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What Do Children Really Want?

Child success

Child success

 

I was working with a Year 5 class this week that consisted of quite a mixed bunch of children, many of whom were also very mixed-up emotionally: they had issues relating to each other, issues listening, issues managing themselves and issues taking pride in their learning – or just taking learning seriously.

All that many of them seemed to want to do was to score points over each other – and, yet, I’m pretty sure that’s not what they really wanted.

As it happens, being the end of half-term, the school had planned a celebration afternoon on the Friday, during which children would give presentations based on the topic they had just finished studying (in the context of this particular class: Space).

 

Choice and Responsibility

On Wednesday, I outlined the idea to the children and explained the process of planning, preparing and presenting. Space is a topic that children are naturally curious about and this class were no exception. Given the opportunity to choose what to focus their presentation on and choose who they could work with – and choose how to present their chosen theme – was highly motivating to the children. It presented a certain level of risk to me as I was conscious of the behavioural issues I was up against and uncertain about how well they would work together or of their standard of presentation. However, after what I felt was sufficient guidance, I handed the responsibility over to them – along with huge flipchart-sized sheets of paper to work on.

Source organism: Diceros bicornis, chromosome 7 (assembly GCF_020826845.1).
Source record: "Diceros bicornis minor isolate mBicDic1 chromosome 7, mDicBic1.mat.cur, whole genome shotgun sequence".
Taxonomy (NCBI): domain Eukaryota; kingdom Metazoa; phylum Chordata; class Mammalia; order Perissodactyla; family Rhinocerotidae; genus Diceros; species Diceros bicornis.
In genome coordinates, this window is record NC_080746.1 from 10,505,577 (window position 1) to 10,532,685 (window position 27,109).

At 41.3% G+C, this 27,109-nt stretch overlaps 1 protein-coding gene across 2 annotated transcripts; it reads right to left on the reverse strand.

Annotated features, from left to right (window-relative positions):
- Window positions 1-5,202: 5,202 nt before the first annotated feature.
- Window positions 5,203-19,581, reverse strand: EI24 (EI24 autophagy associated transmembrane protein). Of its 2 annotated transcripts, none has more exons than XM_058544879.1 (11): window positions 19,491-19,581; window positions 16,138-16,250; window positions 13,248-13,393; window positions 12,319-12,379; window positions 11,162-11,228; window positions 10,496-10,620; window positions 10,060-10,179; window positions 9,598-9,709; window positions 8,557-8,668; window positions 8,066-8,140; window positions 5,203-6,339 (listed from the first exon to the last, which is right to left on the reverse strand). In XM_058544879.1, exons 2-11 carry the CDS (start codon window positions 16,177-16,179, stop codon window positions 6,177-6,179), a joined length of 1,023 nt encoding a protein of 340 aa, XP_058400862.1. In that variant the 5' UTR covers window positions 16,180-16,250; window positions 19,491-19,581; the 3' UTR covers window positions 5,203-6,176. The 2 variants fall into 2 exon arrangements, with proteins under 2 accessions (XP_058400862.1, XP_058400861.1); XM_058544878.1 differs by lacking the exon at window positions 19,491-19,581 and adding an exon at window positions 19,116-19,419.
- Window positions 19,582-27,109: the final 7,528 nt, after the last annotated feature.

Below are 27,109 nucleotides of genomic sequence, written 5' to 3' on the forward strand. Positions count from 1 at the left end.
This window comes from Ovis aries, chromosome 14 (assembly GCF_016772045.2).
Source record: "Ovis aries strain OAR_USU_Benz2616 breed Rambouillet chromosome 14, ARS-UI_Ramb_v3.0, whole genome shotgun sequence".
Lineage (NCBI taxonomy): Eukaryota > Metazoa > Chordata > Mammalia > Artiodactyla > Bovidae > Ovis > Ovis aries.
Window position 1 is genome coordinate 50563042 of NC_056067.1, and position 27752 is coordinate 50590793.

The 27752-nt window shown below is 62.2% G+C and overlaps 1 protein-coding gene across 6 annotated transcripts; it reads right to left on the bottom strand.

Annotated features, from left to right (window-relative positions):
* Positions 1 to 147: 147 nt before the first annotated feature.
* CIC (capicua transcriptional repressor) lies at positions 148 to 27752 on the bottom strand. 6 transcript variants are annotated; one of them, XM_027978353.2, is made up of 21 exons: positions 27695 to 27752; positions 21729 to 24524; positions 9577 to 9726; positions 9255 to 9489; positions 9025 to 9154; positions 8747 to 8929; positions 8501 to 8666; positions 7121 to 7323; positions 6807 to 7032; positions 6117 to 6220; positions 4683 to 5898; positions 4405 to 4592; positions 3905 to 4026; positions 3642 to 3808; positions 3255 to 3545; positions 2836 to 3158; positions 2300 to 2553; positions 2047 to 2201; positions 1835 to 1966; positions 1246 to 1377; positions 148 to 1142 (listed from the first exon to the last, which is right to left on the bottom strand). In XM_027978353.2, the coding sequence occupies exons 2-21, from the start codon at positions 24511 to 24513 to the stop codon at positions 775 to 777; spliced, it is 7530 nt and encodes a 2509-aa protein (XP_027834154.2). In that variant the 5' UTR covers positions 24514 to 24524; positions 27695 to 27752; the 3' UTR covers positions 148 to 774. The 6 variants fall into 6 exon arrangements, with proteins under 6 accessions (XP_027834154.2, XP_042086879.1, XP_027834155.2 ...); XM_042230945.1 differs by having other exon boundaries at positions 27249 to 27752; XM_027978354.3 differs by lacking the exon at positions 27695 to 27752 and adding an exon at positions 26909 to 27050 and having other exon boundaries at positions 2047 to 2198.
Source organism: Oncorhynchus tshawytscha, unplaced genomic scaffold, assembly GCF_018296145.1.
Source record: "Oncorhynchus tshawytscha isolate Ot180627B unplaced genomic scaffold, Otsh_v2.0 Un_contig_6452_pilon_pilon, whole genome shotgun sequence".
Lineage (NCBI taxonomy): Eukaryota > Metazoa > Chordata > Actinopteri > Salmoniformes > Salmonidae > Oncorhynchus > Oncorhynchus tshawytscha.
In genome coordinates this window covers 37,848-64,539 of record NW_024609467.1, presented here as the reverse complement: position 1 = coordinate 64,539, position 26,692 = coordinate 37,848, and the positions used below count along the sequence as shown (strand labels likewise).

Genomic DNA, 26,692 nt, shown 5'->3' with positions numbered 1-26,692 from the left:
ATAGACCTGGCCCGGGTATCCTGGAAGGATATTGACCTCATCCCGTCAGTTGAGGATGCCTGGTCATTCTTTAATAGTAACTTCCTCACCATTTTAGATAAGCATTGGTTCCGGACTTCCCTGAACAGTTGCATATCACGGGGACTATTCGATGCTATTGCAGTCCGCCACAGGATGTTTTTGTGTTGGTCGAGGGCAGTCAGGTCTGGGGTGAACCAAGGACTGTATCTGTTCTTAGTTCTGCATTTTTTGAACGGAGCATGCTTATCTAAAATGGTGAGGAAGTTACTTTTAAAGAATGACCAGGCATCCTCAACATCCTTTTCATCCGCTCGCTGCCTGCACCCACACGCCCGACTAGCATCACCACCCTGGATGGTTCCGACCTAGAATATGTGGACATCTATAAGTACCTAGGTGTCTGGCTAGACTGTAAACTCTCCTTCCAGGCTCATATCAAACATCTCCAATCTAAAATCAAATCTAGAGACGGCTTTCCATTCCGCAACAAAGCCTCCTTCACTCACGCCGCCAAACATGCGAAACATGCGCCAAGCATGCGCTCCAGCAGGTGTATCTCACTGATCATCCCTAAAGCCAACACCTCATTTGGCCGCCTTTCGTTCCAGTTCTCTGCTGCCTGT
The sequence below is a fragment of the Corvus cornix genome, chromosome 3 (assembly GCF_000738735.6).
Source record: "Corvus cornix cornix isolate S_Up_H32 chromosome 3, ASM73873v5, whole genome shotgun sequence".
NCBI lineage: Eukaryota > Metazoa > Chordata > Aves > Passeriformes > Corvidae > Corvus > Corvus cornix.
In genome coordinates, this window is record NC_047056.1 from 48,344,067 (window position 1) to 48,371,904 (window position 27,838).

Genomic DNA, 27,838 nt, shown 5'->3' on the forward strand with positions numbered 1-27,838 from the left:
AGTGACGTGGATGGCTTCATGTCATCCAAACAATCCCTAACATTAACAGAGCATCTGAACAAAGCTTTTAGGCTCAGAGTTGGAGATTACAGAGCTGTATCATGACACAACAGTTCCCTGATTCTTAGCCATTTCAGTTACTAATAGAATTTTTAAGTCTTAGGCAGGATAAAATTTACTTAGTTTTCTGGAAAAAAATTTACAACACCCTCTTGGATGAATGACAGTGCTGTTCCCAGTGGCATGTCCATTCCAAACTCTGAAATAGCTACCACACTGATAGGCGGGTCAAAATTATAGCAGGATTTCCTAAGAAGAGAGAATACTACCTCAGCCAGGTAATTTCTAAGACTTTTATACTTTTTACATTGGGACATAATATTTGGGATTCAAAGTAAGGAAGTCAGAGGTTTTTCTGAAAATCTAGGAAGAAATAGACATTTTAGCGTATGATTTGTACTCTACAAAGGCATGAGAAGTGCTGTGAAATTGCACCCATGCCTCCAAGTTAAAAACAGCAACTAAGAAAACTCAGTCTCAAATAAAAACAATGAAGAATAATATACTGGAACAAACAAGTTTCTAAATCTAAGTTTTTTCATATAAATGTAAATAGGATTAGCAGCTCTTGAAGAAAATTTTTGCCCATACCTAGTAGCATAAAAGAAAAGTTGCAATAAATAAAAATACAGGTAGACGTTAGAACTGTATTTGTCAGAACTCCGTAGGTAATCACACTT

Motivation and Mess

The effect was astonishing: motivation went through the roof and behavioural issues all but disappeared. The children organised themselves into small groups, found laptops and tablets for their research and spent several hours over the next three days preparing their presentations. Throughout the sessions during which we worked on the presentations, children came up to me with their ideas, or with facts they had discovered, or with requests about how to solve a particular presentation challenge. Several children made a mess of their first attempts and resolved to start again, including a child with severe emotional and behavioural issues who has spent over an hour doing a picture of a space shuttle, messed it up and started it all over again.

One particular child – who had previously manifested a persistently immature attitude – spent hours diligently researching, assembling and presenting facts about the sun on the most stunningly decorated poster. It was vivid, eye-catching and the attention to detail (especially colour) was painstaking. What astonished me was his ability to sustain concentration over an extended period of time without distracting others or being distracted himself. He evidently took an enormous amount of pride in what he was doing and was visibly pleased with the end product – especially when I suggested he take it show the headteacher.